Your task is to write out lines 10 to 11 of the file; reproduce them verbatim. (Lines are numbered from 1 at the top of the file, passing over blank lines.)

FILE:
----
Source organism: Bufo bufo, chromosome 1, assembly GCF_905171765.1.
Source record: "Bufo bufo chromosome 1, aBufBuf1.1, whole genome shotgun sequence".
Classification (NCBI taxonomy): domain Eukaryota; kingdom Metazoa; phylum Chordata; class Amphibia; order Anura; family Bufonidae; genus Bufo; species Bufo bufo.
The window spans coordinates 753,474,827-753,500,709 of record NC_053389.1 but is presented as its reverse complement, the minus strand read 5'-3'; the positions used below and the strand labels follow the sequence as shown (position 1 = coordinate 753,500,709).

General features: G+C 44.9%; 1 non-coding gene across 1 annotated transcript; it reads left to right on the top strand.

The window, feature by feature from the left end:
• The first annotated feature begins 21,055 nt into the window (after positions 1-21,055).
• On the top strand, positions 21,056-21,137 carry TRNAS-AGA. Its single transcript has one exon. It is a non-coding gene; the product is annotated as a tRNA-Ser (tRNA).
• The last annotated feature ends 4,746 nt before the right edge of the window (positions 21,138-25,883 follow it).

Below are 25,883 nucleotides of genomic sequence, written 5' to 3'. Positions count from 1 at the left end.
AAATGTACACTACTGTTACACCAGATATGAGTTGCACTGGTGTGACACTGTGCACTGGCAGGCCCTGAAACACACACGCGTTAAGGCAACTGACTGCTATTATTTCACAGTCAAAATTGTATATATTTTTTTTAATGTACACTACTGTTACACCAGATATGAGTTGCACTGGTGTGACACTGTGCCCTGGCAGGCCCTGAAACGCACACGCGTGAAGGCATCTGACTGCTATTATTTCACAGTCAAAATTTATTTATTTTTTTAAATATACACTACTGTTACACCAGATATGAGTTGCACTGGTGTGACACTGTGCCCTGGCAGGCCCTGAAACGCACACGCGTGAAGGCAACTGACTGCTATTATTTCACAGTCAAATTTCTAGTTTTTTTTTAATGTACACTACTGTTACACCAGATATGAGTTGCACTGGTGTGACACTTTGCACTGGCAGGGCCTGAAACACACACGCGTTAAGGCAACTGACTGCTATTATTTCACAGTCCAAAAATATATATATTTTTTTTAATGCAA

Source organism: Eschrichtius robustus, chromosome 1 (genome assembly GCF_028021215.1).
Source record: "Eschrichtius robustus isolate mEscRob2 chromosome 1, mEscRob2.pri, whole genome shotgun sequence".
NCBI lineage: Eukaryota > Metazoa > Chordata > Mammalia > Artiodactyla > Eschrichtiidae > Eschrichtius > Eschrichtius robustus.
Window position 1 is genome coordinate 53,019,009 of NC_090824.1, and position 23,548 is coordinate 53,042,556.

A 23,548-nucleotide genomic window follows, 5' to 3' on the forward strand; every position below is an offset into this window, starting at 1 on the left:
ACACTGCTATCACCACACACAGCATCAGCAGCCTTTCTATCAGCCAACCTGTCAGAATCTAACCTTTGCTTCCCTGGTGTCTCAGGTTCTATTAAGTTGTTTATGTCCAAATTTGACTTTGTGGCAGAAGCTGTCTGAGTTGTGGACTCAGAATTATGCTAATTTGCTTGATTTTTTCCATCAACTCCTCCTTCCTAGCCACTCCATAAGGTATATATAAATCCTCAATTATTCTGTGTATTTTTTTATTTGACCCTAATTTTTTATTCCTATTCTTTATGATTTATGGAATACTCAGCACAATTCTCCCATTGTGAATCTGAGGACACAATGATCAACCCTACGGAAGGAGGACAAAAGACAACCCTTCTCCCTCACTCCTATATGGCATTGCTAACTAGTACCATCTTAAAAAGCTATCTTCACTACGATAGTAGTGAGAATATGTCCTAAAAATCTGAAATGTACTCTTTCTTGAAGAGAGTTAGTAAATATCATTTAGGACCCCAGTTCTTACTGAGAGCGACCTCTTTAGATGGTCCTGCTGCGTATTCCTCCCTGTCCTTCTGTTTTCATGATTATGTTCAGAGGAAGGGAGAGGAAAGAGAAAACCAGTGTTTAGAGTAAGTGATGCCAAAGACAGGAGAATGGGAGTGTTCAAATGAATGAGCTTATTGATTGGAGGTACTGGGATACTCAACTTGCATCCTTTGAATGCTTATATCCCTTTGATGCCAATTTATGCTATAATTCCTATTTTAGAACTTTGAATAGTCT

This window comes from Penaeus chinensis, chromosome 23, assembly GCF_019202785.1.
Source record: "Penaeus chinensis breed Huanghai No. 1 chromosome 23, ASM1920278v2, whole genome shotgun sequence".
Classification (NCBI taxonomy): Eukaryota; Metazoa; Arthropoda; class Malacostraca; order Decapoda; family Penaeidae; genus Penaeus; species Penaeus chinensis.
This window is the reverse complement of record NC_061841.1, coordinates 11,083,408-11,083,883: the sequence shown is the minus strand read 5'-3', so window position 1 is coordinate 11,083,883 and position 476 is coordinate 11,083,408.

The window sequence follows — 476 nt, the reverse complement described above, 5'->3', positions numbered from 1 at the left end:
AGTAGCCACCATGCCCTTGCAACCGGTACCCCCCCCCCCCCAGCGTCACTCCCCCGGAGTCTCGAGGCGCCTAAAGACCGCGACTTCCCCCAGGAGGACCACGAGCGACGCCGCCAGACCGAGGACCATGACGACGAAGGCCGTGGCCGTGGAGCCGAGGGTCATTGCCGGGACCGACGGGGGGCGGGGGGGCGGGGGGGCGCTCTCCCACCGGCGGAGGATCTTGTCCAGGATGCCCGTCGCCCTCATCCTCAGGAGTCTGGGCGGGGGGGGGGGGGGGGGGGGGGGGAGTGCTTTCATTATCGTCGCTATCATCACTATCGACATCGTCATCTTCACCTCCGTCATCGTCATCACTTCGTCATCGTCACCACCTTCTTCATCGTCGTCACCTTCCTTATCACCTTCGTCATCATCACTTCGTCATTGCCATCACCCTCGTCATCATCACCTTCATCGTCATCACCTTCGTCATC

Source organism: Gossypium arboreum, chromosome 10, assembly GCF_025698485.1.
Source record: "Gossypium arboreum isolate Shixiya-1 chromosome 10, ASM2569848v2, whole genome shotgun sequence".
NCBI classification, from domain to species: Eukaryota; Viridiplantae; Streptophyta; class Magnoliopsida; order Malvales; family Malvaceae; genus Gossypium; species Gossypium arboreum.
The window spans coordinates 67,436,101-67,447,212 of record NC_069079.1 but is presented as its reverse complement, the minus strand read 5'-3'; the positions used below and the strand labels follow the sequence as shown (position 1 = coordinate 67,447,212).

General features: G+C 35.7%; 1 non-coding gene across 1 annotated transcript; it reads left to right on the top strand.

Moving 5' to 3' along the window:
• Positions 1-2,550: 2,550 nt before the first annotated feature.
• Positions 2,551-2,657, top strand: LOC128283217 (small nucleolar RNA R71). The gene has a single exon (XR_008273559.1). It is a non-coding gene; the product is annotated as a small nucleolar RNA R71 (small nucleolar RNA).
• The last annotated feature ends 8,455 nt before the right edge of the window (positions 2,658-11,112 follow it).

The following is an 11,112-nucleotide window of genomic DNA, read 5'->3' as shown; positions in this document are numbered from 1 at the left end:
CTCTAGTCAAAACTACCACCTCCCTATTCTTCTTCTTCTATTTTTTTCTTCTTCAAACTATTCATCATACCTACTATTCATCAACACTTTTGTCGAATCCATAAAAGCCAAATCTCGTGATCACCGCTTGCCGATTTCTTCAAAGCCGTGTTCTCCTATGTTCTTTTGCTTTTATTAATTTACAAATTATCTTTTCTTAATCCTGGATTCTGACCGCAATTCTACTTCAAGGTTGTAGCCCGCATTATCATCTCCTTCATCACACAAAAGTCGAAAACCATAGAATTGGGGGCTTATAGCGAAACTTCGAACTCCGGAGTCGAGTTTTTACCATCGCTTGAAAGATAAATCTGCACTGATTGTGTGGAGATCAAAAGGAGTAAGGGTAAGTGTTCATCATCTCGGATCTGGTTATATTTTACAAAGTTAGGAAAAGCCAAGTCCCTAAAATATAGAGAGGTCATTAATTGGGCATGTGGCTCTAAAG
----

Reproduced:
Below are 25,883 nucleotides of genomic sequence, written 5' to 3'. Positions count from 1 at the left end.
AAATGTACACTACTGTTACACCAGATATGAGTTGCACTGGTGTGACACTGTGCACTGGCAGGCCCTGAAACACACACGCGTTAAGGCAACTGACTGCTATTATTTCACAGTCAAAATTGTATATATTTTTTTTAATGTACACTACTGTTACACCAGATATGAGTTGCACTGGTGTGACACTGTGCCCTGGCAGGCCCTGAAACGCACACGCGTGAAGGCATCTGACTGCTATTATTTCACAGTCAAAATTTATTTATTTTTTTAAATATACACTACTGTTACACCAGATATGAGTTGCACTGGTGTGACACTGTGCCCTGGCAGGCCCTGAAACGCACACGCGTGAAGGCAACTGACTGCTATTATTTCACAGTCAAATTTCTAGTTTTTTTTTAATGTACACTACTGTTACACCAGATATGAGTTGCACTGGTGTGACACTTTGCACTGGCAGGGCCTGAAACACACACGCGTTAAGGCAACTGACTGCTATTATTTCACAGTCCAAAAATATATATATTTTTTTTAATGCAA